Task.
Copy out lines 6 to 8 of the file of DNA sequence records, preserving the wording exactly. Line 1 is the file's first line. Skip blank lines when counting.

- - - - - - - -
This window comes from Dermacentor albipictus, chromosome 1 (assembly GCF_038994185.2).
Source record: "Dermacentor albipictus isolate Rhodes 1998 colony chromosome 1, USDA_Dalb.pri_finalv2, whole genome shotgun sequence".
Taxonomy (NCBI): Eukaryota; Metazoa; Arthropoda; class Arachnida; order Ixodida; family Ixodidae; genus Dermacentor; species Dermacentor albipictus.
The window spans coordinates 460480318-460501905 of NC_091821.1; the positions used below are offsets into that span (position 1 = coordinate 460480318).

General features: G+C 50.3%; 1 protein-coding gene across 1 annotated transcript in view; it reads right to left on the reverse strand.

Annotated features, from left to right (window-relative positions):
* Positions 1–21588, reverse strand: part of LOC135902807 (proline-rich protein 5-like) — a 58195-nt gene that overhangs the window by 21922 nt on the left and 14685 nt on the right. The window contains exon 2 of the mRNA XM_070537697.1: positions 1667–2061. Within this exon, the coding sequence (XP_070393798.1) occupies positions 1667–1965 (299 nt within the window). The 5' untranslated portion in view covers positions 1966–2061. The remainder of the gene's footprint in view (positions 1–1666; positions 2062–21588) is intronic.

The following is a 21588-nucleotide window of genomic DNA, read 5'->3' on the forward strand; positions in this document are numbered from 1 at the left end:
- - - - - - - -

Annotated features, from left to right (window-relative positions):
* Positions 1–21588, reverse strand: part of LOC135902807 (proline-rich protein 5-like) — a 58195-nt gene that overhangs the window by 21922 nt on the left and 14685 nt on the right. The window contains exon 2 of the mRNA XM_070537697.1: positions 1667–2061. Within this exon, the coding sequence (XP_070393798.1) occupies positions 1667–1965 (299 nt within the window). The 5' untranslated portion in view covers positions 1966–2061. The remainder of the gene's footprint in view (positions 1–1666; positions 2062–21588) is intronic.

The following is a 21588-nucleotide window of genomic DNA, read 5'->3' on the forward strand; positions in this document are numbered from 1 at the left end: